But I agree with you. It bothers me that I’m always told that I do strong female characters. When in reality, I look at my characters and I feel like they were all broken. They all came from a very devastating past. They were trying to achieve something, they had hope, and they wanted to get someplace, like everything other character that has a meaningful and relevant arc in the story.

It’s because we don’t really know women. We don’t write women accurately. We don’t see women the way that we should see women as a society, as a human race. When you see a real woman, you shouldn’t be saying she’s strong, you should be saying she’s real.

I’m not saying that Gamora is an exception, but you look at my character in Columbiana, and she’s stealthy, she’s agile, she’s physical. But even if I wasn’t physically agile, she would still carry the baggage of whatever happened in my childhood. And I handle myself in the way that I feel a woman should be. I don’t create it. It’s just something that comes natural.

So when people think they are paying me a compliment, in reality what we are saying as a society and as an art society, is that we need to focus more on the real aspect of what a woman is, and not the superficial cosmetic features of a woman as a muse to inspire us to create calendar girls. To create bombshells. To create serviceable characters, beautiful paintings of the girl with a pearl earring: if there’s nothing there behind it, it’s just her face - what’s the story?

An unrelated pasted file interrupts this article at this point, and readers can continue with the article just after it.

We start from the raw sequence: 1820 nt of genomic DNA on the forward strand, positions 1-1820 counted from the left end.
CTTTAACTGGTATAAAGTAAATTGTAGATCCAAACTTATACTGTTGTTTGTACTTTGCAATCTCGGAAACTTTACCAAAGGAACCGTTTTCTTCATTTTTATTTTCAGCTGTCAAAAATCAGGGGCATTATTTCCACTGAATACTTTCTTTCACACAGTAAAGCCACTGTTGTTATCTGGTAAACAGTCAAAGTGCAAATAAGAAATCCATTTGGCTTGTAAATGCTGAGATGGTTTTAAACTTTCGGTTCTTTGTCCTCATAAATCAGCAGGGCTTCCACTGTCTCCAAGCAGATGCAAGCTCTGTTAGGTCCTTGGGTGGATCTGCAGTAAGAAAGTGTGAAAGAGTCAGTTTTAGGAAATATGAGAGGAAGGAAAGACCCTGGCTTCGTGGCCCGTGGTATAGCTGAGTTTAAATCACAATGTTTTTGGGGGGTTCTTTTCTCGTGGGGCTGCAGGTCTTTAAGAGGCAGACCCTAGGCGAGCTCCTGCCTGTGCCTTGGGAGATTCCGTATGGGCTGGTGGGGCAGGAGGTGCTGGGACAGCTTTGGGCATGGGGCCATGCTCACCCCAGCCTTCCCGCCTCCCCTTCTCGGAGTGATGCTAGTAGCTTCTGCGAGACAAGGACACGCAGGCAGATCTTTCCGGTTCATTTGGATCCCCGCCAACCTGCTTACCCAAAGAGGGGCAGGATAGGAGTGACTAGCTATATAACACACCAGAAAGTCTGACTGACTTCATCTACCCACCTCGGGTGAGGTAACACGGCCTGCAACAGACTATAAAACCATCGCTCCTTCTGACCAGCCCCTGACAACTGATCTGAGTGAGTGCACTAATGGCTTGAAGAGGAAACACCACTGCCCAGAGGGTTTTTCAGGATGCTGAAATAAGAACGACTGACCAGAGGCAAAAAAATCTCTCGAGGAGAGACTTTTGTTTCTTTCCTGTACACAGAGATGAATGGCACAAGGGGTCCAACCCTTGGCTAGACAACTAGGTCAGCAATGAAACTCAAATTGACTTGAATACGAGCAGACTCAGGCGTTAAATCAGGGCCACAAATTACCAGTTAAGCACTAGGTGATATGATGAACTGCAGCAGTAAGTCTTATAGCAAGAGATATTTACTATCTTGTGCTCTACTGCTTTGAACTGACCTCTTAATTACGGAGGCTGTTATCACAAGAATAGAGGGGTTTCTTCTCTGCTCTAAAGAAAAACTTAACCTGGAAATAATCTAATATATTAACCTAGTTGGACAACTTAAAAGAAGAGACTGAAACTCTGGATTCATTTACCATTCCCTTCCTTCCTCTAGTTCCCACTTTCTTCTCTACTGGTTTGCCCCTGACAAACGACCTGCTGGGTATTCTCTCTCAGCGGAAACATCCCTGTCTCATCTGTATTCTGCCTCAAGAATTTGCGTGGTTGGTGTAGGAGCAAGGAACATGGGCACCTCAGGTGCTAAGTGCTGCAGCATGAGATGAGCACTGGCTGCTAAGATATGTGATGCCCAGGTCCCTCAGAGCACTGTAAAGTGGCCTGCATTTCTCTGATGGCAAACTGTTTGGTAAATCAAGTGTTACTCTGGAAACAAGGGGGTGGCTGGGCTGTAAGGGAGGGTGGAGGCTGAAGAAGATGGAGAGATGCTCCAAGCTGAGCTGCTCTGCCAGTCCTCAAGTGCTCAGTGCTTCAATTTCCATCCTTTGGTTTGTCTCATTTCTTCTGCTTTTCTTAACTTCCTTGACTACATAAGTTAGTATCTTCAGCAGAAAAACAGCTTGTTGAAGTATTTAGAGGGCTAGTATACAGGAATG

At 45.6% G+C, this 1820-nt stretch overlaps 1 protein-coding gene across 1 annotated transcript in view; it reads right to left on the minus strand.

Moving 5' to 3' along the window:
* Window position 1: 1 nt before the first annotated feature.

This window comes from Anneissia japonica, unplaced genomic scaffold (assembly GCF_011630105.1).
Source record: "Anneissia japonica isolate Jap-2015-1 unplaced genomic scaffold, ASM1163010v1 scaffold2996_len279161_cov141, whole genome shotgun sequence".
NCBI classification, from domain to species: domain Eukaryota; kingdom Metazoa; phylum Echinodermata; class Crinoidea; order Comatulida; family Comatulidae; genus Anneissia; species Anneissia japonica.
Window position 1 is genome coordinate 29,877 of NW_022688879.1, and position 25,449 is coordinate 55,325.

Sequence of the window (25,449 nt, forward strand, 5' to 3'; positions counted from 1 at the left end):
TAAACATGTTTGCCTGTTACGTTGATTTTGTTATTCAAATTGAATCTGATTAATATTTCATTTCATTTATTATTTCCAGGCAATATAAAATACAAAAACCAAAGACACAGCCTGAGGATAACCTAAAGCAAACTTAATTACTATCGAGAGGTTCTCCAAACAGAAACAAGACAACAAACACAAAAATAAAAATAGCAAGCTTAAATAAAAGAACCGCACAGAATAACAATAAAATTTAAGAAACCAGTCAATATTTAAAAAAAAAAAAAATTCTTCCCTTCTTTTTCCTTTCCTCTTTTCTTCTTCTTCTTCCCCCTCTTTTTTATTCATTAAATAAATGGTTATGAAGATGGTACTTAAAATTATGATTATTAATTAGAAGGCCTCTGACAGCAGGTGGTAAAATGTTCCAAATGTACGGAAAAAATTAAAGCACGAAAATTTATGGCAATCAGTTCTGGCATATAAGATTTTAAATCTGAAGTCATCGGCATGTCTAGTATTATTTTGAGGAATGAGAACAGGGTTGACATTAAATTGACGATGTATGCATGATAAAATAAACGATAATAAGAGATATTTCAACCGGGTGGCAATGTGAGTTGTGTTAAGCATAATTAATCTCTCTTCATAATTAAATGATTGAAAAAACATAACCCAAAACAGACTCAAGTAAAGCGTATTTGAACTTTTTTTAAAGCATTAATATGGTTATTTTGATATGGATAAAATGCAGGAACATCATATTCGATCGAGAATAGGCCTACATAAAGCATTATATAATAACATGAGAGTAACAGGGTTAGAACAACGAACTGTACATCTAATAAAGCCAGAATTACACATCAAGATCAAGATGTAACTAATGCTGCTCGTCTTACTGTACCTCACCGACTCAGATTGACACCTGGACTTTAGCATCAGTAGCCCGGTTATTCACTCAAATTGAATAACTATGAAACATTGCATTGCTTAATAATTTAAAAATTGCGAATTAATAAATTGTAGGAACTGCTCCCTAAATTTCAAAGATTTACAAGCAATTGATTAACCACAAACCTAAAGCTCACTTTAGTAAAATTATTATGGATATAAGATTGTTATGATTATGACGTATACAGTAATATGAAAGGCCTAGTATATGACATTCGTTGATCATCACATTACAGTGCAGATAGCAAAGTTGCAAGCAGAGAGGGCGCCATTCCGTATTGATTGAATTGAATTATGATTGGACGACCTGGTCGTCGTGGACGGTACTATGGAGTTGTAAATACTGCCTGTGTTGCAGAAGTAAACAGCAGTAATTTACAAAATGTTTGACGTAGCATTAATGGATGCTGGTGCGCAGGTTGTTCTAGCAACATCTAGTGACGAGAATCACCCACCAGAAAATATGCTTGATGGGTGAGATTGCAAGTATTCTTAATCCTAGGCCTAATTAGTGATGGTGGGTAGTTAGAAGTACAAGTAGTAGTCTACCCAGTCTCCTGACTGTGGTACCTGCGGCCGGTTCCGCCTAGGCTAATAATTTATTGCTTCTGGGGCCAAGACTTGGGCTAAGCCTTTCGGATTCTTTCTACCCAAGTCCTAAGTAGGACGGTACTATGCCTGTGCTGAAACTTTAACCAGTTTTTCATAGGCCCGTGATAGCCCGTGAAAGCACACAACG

— Zoe Saldana, speaking to Den of Geek. These musings in particular are so wonderfully expressed. (via pixiegrace)

(via itreallyisthelittlethings)

"A lot of different men will come on as day players or guest parts, and I recognize that there’s a certain strength that I have now, or a certain command that I have being one of the leads on the show that I hadn’t had before…. Just owning that space and not being expected, as a woman, to shrink, or curtsy, or any of those sort of things."

— Nicole Beharie on how being the female lead on Sleepy Hollow has given her a position she’s never known before. (x)

(Source: -sleepyhollow, via lovershour)

(Source: sizvideos, via daenerysknope)

Because I actually WENT to comic con this year I feel like I missed out on an integral part of my blogging year: blogging about comic con. 

"RPF has existed for as long as there have been celebrities. Any media ‘based on a true story!’ is RPF. Any historical fiction narrative that co-opts a real person or real group is RPF. Shakespeare’s Julius Caesar is RPF, and reflects reality just as accurately as the better and more lovingly, carefully written internet RPF of today: virtually not at all. The names remain - Julius Caesar, Mark Antony - as do certain simplified traits, the archetypal roles they play. In lieu of actual Julius Caesar and Actual Mark Antony, we get AU!Caesar and an AU!Antony in a simpler, more dramatic narrative."

— V. Arrow, “Real Person(a) Fiction,” in Fic: Why Fanfiction is Taking Over the World  (via silencewhippersnapper)

(via psycholinguistic)

"Male writers — and I say this with all love and respect — often want to make a woman either the angel or the whore, make her the witch, or put her on the pedestal. When people ask me about Margaery [on ‘Game of Thrones’], I say they’re not mutually exclusive. You don’t have to be practical and politically savvy and not be a good person. You can be a good human being and just be shrewd."

— Natalie Dormer giving me life at SDCC’s “Women Who Kick Ass” panel (via HitFix)

(Source: megsokay, via themanwiththegoldengun)


Agent Carter Panel at San Diego Comic Con

(via fetchhappened)